Bloomberg/ New Delhi
The Indian government is considering restricting wheat exports as severe heat waves have damaged crops, exacerbating tight global supplies after the war in Ukraine sent food inflation soaring.
The South Asian nation experienced its hottest March on record, shrivelling the wheat crop that the world was relying on to alleviate a global shortage. To safeguard domestic supplies, the government is considering limiting wheat exports, according to a person with knowledge of the matter.
Top officials are discussing the move and will recommend it to Prime Minister Narendra Modi, who will then make the decision, said the person, who asked not to be identified as the information is private.
An agriculture ministry spokesperson wasn’t immediately available to comment. A finance ministry spokesperson didn’t answer calls, while the trade ministry didn’t immediately respond to an e-mail seeking comment. Benchmark wheat futures jumped almost 4% in Chicago. Curbing exports would be a hit to India’s ambition to cash in on the rally in global wheat prices after Russia’s war in Ukraine upended trade flows out of the critical Black Sea breadbasket region. Importing nations have looked to India for supplies, with top buyer Egypt recently approving the South Asian nation as an origin for wheat imports.
The move would also add to a wave of crop protectionism around the world as governments seek to protect their own food supply amid soaring prices and fears of shortages. That has the potential to worsen global food inflation, which is already at a record and surging at a rampant pace.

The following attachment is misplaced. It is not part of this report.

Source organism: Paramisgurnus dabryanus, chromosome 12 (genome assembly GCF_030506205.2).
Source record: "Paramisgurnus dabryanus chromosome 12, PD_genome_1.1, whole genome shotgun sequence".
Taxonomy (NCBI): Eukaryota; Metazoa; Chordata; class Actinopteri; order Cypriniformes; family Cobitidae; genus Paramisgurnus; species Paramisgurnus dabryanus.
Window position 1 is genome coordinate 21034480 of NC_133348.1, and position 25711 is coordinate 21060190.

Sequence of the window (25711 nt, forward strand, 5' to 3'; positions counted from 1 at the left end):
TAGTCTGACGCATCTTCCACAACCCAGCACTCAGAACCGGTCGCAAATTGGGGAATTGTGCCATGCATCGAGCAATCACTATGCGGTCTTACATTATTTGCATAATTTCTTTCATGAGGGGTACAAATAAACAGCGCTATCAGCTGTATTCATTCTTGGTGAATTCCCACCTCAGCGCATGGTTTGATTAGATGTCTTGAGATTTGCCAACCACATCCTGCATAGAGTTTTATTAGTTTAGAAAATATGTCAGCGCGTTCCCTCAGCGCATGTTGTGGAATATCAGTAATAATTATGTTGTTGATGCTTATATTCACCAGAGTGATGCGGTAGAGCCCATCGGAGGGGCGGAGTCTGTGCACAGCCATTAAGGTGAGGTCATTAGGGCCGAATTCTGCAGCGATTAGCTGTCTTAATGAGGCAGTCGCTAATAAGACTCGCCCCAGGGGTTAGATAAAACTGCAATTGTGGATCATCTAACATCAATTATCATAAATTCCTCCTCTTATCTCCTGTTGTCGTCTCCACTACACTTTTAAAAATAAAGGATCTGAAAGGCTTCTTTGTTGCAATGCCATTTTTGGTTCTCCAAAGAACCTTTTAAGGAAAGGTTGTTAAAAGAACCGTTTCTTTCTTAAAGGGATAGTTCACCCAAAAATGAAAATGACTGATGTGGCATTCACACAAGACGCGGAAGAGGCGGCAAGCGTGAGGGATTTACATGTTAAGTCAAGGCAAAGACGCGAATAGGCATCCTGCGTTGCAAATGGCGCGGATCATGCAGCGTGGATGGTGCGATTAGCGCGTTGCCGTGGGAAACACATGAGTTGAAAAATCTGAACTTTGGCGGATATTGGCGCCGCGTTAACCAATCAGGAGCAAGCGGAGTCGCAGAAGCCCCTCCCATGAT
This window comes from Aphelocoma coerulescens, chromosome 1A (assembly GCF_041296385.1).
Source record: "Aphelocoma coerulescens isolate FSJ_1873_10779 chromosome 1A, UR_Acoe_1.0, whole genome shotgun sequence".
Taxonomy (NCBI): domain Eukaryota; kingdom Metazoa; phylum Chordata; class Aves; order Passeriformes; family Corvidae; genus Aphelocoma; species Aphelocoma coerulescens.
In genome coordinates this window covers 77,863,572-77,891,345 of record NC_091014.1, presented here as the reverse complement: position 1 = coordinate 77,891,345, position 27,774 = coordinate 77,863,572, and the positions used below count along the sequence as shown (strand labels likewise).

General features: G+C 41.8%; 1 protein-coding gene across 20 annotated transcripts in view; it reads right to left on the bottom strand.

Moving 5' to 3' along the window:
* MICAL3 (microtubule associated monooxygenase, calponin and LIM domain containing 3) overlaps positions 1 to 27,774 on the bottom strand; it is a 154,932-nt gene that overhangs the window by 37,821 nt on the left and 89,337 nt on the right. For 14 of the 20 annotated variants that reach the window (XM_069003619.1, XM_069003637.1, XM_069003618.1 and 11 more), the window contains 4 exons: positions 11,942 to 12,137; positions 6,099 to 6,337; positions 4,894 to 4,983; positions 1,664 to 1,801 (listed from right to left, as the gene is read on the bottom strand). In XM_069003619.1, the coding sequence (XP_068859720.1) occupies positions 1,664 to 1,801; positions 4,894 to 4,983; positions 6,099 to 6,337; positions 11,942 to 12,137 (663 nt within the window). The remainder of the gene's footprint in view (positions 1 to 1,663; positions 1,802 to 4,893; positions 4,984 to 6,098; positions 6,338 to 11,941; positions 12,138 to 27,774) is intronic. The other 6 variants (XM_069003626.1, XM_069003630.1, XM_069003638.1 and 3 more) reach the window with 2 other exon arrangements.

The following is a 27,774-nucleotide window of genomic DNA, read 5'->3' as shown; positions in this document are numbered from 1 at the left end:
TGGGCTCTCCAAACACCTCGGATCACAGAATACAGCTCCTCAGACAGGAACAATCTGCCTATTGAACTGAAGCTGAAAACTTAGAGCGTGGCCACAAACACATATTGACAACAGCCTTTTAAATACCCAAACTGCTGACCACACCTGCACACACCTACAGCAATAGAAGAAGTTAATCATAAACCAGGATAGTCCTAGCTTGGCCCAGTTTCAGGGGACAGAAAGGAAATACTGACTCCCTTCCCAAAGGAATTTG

One of the strategies, the person said, could be setting a minimum export price so wheat cannot be shipped overseas below this level. This way, without outrightly banning it, the government can boost domestic supply and keep a check on prices, according to the person.
The food ministry yesterday slashed its estimate of India’s wheat output this season to 105mn tonnes. That’s down from a record 111mn tons forecast previously and 109.6mn tonnes produced a year earlier.
There’s no need to curb exports for now as the country has enough supply to meet domestic demand, food secretary Sudhanshu Pandey said at a briefing.
The fall in production is raising concerns for the domestic market, with millions depending on farming as their main livelihood and food source. Weaker output will hurt farmers’ incomes. The government also buys wheat for its welfare programme, which provides subsidised food to two-thirds of the population.
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